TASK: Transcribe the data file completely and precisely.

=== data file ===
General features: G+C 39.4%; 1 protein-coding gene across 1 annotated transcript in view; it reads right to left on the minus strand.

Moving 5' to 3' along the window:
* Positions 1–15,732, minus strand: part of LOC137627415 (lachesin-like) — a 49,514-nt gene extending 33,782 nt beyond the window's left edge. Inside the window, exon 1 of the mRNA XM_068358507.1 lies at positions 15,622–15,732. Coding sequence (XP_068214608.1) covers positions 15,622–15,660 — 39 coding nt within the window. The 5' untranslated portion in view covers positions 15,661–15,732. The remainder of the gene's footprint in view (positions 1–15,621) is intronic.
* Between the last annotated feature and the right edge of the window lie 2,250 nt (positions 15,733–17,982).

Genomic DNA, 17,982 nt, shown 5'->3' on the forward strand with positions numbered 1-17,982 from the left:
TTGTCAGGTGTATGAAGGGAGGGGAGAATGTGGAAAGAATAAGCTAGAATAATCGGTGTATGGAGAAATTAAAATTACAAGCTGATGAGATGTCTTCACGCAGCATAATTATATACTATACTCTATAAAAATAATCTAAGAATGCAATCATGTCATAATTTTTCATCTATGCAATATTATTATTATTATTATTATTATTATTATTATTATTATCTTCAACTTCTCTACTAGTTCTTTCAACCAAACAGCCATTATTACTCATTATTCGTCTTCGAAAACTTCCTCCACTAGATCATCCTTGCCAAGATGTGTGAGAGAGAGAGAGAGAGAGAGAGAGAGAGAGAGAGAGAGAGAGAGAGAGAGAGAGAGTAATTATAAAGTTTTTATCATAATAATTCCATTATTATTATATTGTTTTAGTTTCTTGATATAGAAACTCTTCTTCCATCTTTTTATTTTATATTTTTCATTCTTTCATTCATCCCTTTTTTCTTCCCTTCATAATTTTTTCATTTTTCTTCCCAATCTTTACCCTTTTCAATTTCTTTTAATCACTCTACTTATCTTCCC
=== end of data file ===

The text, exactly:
General features: G+C 39.4%; 1 protein-coding gene across 1 annotated transcript in view; it reads right to left on the minus strand.

Moving 5' to 3' along the window:
* Positions 1–15,732, minus strand: part of LOC137627415 (lachesin-like) — a 49,514-nt gene extending 33,782 nt beyond the window's left edge. Inside the window, exon 1 of the mRNA XM_068358507.1 lies at positions 15,622–15,732. Coding sequence (XP_068214608.1) covers positions 15,622–15,660 — 39 coding nt within the window. The 5' untranslated portion in view covers positions 15,661–15,732. The remainder of the gene's footprint in view (positions 1–15,621) is intronic.
* Between the last annotated feature and the right edge of the window lie 2,250 nt (positions 15,733–17,982).

Genomic DNA, 17,982 nt, shown 5'->3' on the forward strand with positions numbered 1-17,982 from the left:
TTGTCAGGTGTATGAAGGGAGGGGAGAATGTGGAAAGAATAAGCTAGAATAATCGGTGTATGGAGAAATTAAAATTACAAGCTGATGAGATGTCTTCACGCAGCATAATTATATACTATACTCTATAAAAATAATCTAAGAATGCAATCATGTCATAATTTTTCATCTATGCAATATTATTATTATTATTATTATTATTATTATTATTATTATCTTCAACTTCTCTACTAGTTCTTTCAACCAAACAGCCATTATTACTCATTATTCGTCTTCGAAAACTTCCTCCACTAGATCATCCTTGCCAAGATGTGTGAGAGAGAGAGAGAGAGAGAGAGAGAGAGAGAGAGAGAGAGAGAGAGAGAGAGAGAGTAATTATAAAGTTTTTATCATAATAATTCCATTATTATTATATTGTTTTAGTTTCTTGATATAGAAACTCTTCTTCCATCTTTTTATTTTATATTTTTCATTCTTTCATTCATCCCTTTTTTCTTCCCTTCATAATTTTTTCATTTTTCTTCCCAATCTTTACCCTTTTCAATTTCTTTTAATCACTCTACTTATCTTCCC